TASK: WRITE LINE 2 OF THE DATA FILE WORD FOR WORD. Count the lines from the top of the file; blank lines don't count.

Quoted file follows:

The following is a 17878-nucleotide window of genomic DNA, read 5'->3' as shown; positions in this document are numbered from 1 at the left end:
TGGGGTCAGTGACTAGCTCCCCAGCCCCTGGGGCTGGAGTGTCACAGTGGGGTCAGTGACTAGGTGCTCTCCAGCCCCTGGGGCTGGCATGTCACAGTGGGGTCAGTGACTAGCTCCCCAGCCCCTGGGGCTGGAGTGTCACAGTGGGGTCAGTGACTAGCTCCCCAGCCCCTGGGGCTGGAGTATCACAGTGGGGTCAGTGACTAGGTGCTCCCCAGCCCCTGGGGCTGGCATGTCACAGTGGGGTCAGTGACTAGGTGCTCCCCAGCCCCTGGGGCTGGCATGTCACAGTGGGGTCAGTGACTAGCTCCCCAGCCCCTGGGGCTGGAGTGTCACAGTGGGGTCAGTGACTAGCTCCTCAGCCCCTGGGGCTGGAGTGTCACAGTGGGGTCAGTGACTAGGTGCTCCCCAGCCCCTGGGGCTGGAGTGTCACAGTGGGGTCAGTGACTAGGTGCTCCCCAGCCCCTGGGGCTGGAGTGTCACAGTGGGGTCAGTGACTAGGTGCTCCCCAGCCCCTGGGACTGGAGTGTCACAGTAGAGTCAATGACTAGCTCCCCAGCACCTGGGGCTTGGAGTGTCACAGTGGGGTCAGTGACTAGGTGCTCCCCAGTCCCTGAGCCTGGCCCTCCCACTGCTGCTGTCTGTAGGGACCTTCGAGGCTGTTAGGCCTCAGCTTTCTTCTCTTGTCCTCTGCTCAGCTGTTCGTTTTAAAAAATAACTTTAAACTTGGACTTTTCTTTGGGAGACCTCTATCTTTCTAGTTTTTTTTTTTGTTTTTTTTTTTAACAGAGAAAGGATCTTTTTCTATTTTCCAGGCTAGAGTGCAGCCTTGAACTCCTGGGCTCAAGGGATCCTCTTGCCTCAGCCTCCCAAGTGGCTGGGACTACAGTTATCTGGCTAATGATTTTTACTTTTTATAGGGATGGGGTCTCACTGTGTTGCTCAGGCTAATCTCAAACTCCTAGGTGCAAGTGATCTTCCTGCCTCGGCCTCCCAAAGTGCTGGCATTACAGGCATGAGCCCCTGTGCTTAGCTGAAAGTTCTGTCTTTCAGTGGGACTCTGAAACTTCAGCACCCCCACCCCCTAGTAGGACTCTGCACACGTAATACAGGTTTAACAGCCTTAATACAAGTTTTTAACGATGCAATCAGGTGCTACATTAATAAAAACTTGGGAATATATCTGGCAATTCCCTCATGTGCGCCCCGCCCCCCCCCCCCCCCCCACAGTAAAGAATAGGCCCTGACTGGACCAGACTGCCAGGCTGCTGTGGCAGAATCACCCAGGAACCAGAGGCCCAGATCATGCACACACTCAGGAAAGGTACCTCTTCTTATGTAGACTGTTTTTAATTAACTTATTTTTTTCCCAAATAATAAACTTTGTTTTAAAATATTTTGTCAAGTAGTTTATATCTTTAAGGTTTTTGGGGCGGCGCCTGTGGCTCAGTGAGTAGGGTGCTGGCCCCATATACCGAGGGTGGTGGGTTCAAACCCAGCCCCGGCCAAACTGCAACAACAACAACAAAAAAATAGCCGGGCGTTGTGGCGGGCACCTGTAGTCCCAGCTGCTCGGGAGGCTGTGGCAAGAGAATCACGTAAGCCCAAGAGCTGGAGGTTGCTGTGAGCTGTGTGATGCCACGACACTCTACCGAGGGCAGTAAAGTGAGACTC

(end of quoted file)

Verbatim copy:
TGGGGTCAGTGACTAGCTCCCCAGCCCCTGGGGCTGGAGTGTCACAGTGGGGTCAGTGACTAGGTGCTCTCCAGCCCCTGGGGCTGGCATGTCACAGTGGGGTCAGTGACTAGCTCCCCAGCCCCTGGGGCTGGAGTGTCACAGTGGGGTCAGTGACTAGCTCCCCAGCCCCTGGGGCTGGAGTATCACAGTGGGGTCAGTGACTAGGTGCTCCCCAGCCCCTGGGGCTGGCATGTCACAGTGGGGTCAGTGACTAGGTGCTCCCCAGCCCCTGGGGCTGGCATGTCACAGTGGGGTCAGTGACTAGCTCCCCAGCCCCTGGGGCTGGAGTGTCACAGTGGGGTCAGTGACTAGCTCCTCAGCCCCTGGGGCTGGAGTGTCACAGTGGGGTCAGTGACTAGGTGCTCCCCAGCCCCTGGGGCTGGAGTGTCACAGTGGGGTCAGTGACTAGGTGCTCCCCAGCCCCTGGGGCTGGAGTGTCACAGTGGGGTCAGTGACTAGGTGCTCCCCAGCCCCTGGGACTGGAGTGTCACAGTAGAGTCAATGACTAGCTCCCCAGCACCTGGGGCTTGGAGTGTCACAGTGGGGTCAGTGACTAGGTGCTCCCCAGTCCCTGAGCCTGGCCCTCCCACTGCTGCTGTCTGTAGGGACCTTCGAGGCTGTTAGGCCTCAGCTTTCTTCTCTTGTCCTCTGCTCAGCTGTTCGTTTTAAAAAATAACTTTAAACTTGGACTTTTCTTTGGGAGACCTCTATCTTTCTAGTTTTTTTTTTTGTTTTTTTTTTTAACAGAGAAAGGATCTTTTTCTATTTTCCAGGCTAGAGTGCAGCCTTGAACTCCTGGGCTCAAGGGATCCTCTTGCCTCAGCCTCCCAAGTGGCTGGGACTACAGTTATCTGGCTAATGATTTTTACTTTTTATAGGGATGGGGTCTCACTGTGTTGCTCAGGCTAATCTCAAACTCCTAGGTGCAAGTGATCTTCCTGCCTCGGCCTCCCAAAGTGCTGGCATTACAGGCATGAGCCCCTGTGCTTAGCTGAAAGTTCTGTCTTTCAGTGGGACTCTGAAACTTCAGCACCCCCACCCCCTAGTAGGACTCTGCACACGTAATACAGGTTTAACAGCCTTAATACAAGTTTTTAACGATGCAATCAGGTGCTACATTAATAAAAACTTGGGAATATATCTGGCAATTCCCTCATGTGCGCCCCGCCCCCCCCCCCCCCCCCACAGTAAAGAATAGGCCCTGACTGGACCAGACTGCCAGGCTGCTGTGGCAGAATCACCCAGGAACCAGAGGCCCAGATCATGCACACACTCAGGAAAGGTACCTCTTCTTATGTAGACTGTTTTTAATTAACTTATTTTTTTCCCAAATAATAAACTTTGTTTTAAAATATTTTGTCAAGTAGTTTATATCTTTAAGGTTTTTGGGGCGGCGCCTGTGGCTCAGTGAGTAGGGTGCTGGCCCCATATACCGAGGGTGGTGGGTTCAAACCCAGCCCCGGCCAAACTGCAACAACAACAACAAAAAAATAGCCGGGCGTTGTGGCGGGCACCTGTAGTCCCAGCTGCTCGGGAGGCTGTGGCAAGAGAATCACGTAAGCCCAAGAGCTGGAGGTTGCTGTGAGCTGTGTGATGCCACGACACTCTACCGAGGGCAGTAAAGTGAGACTC